Color Measurement 101

Color Perception Part 1: The Effect of Light

Is The Dress white and gold or blue and black?

Is The Dress white and gold or blue and black?

Were you part of the social media storm discussion around the dress? What did you see? Blue and black, or white and gold?

The bigger question is… WHY?

This dress has prompted many of us, especially those in the color industry, to really think about our perception of color. Our eyes can play tricks on us as our brain is managing vast amount of information and processing it the best it can. Men and women see color differently. If you had a glass of marsala wine the night before, it can impact your color vision the next day. Lighting and the technology we use to view things is also a major factor in color perception.

Without getting too technical, here’s an explanation of why the dress confused so many, and an introduction to the way light affects our color perception.

RGB Color Circle

RGB Color Circle

The temperature of light

The visible color spectrum, what we know as the rainbow (RGBIV), encompasses light wavelengths from approximately 380 to 720 nanometers and breaks down into three primary colors: red, green, and blue.

When mixed in various combinations, red, green and blue can create millions of beautiful colors. When mixed in equal quantities, we perceive the color as white. This is the foundation of the additive, or RGB, color model, and the basis for human color vision.

White is not a lack of color

As strange as it sounds, objects themselves don’t have color. They have properties that determine which wavelengths of light are absorbed, and which are reflected. It is the mixture of the reflected light that enters our eyes and gives us the perception of color.

Think about a red car sitting under a streetlight. All of the colors from the halogen light are shining on it, yet we only see red. That’s because the car’s paint is absorbing the green and blue rays of the white light and reflecting the red. When you look at the car, your retina receives the reflected red light and sends a message to the brain: This car is red.

However the shade will change as the color temperature of the sunlight changes. This quick video demonstrates it well.


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The car definitely looks red under noon daylight, but appears bluer under the night sky, and more yellow under fluorescent and horizon sunlight; but without a point of reference, they all just look red.

Color Temperatures in Kelvin

Color Temperatures in Kelvin

Back to the dress …

Color memory can actually make you feel like you’re losing your mind!

While lighting explains part of the dress color mystery, there’s something else at play. Our brains have “learned” how objects should look, and we apply this knowledge to everything we see.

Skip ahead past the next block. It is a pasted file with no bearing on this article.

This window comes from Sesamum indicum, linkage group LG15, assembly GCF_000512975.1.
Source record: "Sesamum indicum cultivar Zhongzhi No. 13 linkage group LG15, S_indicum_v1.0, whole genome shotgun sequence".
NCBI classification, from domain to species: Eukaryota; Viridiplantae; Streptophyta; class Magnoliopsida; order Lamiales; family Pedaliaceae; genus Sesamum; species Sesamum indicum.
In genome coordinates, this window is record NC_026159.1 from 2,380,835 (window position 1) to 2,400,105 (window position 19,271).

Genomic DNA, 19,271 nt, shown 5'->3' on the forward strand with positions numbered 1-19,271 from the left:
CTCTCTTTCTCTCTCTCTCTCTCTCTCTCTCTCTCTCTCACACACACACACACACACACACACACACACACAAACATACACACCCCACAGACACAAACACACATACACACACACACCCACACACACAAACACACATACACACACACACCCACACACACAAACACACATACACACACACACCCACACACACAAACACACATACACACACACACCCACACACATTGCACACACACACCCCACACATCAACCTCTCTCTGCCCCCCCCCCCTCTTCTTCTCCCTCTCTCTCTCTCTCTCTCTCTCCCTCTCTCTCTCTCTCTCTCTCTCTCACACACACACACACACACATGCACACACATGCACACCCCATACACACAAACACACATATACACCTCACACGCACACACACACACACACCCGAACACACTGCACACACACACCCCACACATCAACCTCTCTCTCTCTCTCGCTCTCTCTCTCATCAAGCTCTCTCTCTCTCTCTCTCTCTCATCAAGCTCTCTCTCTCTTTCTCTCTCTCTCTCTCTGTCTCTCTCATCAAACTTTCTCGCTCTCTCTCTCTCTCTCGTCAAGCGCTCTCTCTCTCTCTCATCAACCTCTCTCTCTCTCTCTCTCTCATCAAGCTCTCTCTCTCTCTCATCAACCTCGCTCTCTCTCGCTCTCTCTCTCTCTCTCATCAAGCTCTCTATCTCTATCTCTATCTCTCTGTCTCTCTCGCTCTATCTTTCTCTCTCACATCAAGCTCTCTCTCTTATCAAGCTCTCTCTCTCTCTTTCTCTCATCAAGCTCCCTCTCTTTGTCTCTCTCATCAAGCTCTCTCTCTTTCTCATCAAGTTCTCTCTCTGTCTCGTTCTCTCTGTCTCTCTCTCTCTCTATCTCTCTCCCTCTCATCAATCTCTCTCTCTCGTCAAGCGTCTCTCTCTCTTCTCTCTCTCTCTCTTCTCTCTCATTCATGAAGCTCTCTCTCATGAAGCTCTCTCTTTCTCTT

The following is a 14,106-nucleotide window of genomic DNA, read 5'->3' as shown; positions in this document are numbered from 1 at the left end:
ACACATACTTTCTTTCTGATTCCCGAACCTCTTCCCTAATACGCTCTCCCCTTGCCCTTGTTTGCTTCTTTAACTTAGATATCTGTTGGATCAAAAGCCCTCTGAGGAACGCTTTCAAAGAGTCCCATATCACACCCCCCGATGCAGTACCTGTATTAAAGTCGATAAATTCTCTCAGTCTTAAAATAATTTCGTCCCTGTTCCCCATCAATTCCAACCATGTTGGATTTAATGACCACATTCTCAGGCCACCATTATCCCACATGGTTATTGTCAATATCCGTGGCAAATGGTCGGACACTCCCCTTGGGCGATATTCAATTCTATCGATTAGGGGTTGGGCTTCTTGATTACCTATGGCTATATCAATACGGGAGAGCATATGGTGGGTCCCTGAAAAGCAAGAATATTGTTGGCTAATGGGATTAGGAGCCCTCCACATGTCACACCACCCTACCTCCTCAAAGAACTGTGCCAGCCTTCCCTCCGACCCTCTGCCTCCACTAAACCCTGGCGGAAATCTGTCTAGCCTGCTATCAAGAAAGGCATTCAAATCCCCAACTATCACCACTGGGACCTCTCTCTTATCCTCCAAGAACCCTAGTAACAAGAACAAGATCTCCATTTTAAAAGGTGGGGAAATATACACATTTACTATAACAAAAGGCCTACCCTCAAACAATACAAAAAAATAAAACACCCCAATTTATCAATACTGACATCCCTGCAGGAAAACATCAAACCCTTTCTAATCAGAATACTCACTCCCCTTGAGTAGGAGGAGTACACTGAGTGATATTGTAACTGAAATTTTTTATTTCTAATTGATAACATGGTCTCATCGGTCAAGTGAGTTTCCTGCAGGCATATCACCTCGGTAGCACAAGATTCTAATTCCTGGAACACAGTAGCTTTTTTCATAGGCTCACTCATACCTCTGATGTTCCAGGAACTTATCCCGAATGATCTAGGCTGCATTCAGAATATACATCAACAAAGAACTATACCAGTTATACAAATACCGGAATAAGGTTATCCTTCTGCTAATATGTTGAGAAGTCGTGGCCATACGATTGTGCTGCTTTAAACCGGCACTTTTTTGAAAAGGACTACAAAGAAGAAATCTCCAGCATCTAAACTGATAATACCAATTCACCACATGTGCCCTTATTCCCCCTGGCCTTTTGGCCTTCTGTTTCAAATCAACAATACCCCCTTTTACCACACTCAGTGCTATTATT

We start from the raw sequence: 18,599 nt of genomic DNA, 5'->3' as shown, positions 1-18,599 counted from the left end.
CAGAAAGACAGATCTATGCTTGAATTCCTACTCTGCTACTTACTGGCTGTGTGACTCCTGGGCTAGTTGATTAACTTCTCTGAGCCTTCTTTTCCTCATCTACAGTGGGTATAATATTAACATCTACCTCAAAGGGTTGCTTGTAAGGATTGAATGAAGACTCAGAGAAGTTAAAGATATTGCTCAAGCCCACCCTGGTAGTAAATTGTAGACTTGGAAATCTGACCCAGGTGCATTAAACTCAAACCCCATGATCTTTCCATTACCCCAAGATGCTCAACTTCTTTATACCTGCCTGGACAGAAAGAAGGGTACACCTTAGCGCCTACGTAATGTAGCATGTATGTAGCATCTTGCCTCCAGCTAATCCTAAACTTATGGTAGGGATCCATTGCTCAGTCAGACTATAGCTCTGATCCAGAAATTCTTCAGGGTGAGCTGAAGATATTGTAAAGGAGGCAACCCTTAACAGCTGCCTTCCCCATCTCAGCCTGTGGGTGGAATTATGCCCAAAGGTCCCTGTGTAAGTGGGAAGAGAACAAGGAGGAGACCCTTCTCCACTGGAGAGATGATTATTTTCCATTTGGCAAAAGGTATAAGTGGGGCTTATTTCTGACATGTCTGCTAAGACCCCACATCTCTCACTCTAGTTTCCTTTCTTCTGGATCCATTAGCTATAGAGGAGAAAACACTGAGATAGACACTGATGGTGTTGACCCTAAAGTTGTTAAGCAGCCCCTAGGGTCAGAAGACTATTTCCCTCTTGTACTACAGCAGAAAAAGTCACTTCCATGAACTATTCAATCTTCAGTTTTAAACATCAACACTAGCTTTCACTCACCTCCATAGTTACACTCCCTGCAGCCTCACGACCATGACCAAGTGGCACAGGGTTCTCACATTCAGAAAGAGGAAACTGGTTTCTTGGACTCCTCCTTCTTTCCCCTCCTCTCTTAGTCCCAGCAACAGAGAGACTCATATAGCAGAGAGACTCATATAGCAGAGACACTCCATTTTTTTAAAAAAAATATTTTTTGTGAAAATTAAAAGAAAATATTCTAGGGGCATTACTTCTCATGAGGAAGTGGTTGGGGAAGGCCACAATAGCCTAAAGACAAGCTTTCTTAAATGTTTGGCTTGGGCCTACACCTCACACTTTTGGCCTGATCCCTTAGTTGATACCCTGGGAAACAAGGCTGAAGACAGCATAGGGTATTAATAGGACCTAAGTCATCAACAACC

Take white, for example. Magazine pages, newspapers, and printer paper are all white, but if you lay them together, you’ll see that the each white is actually quite different. The newsprint will appear more yellow, and next to the newspaper the printer paper will probably look even brighter than you originally thought. That’s because our eyes tend to capture the brightest part of the scene, call it white, and judge all other colors relative to this “bright-level.”

Here’s a cool optical illusion from Beau Lotto that illustrates how our color memory can completely change the appearance of a color.

Beau Lotto Cube Illusion color perception

Optical Illusion images courtesy of R. Beau Lotto

 

The center squares on the top and front side of the cube look pretty different – orange on the front, brown on the top, right? But when you mask the rest of the squares, you can see the two are actually identical. That’s because our brain subconsciously factors in the light source and mentally corrects the color on the front of the cube as shadowed. Amazing isn’t it?

So what does this have to do with The Dress?

Without a point of reference, we each perceive color in our own way. If you believe the dress picture was taken in bright sunlight, your brain will apply darker colors and you’ll think it’s blue. But if you think the dress is hidden in a shadow, you’ll imagine the colors to be white and gold.

The photo of the dress was not taken under ideal lighting conditions, and it is that lack of information that confused everyone’s brain.

Different people pick up on different visual cues, which changes how we interpret and perceive colors. This is really important to understand in industries where color, and color perception, are crucial.

Up next…

That covers the basics of the role of light in our perception of color. Watch this space for more detail about the science and technology of color perception, and the impact (positive and negative) it can have on manufacturing and photography.

Color Perception Blog Series

Part 1: The Effect of Light
Part 2: The Impact on Manufacturing
Part 3: The Tricks the Environment Plays on Our Eyes
Part 4: Human Traits

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